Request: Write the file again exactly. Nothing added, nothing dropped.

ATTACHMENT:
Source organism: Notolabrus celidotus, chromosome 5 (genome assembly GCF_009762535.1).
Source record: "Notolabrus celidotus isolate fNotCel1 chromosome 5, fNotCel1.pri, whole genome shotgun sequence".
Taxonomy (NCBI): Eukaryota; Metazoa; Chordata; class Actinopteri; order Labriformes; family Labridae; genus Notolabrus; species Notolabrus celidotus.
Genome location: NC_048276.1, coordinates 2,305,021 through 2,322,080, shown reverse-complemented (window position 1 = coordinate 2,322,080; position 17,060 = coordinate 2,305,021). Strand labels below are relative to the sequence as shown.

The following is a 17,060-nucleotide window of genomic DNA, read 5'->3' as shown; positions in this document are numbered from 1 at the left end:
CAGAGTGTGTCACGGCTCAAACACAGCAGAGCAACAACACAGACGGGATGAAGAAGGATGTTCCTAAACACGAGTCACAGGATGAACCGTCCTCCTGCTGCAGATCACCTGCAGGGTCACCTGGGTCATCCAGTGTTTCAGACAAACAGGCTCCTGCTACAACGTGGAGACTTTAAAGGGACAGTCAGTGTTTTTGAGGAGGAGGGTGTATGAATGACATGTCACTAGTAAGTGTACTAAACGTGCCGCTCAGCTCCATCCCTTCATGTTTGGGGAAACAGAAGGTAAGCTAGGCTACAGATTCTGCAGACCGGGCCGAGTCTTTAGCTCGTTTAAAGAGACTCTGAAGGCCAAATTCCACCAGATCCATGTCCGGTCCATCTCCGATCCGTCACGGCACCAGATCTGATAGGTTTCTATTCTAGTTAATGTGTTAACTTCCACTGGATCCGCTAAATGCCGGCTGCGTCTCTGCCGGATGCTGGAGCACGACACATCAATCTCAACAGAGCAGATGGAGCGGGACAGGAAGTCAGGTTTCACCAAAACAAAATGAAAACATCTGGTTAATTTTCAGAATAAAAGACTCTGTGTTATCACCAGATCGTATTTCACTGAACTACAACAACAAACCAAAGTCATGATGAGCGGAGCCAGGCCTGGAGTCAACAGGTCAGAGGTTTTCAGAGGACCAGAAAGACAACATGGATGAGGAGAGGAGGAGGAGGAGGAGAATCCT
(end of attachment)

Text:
Source organism: Notolabrus celidotus, chromosome 5 (genome assembly GCF_009762535.1).
Source record: "Notolabrus celidotus isolate fNotCel1 chromosome 5, fNotCel1.pri, whole genome shotgun sequence".
Taxonomy (NCBI): Eukaryota; Metazoa; Chordata; class Actinopteri; order Labriformes; family Labridae; genus Notolabrus; species Notolabrus celidotus.
Genome location: NC_048276.1, coordinates 2,305,021 through 2,322,080, shown reverse-complemented (window position 1 = coordinate 2,322,080; position 17,060 = coordinate 2,305,021). Strand labels below are relative to the sequence as shown.

The following is a 17,060-nucleotide window of genomic DNA, read 5'->3' as shown; positions in this document are numbered from 1 at the left end:
CAGAGTGTGTCACGGCTCAAACACAGCAGAGCAACAACACAGACGGGATGAAGAAGGATGTTCCTAAACACGAGTCACAGGATGAACCGTCCTCCTGCTGCAGATCACCTGCAGGGTCACCTGGGTCATCCAGTGTTTCAGACAAACAGGCTCCTGCTACAACGTGGAGACTTTAAAGGGACAGTCAGTGTTTTTGAGGAGGAGGGTGTATGAATGACATGTCACTAGTAAGTGTACTAAACGTGCCGCTCAGCTCCATCCCTTCATGTTTGGGGAAACAGAAGGTAAGCTAGGCTACAGATTCTGCAGACCGGGCCGAGTCTTTAGCTCGTTTAAAGAGACTCTGAAGGCCAAATTCCACCAGATCCATGTCCGGTCCATCTCCGATCCGTCACGGCACCAGATCTGATAGGTTTCTATTCTAGTTAATGTGTTAACTTCCACTGGATCCGCTAAATGCCGGCTGCGTCTCTGCCGGATGCTGGAGCACGACACATCAATCTCAACAGAGCAGATGGAGCGGGACAGGAAGTCAGGTTTCACCAAAACAAAATGAAAACATCTGGTTAATTTTCAGAATAAAAGACTCTGTGTTATCACCAGATCGTATTTCACTGAACTACAACAACAAACCAAAGTCATGATGAGCGGAGCCAGGCCTGGAGTCAACAGGTCAGAGGTTTTCAGAGGACCAGAAAGACAACATGGATGAGGAGAGGAGGAGGAGGAGGAGAATCCT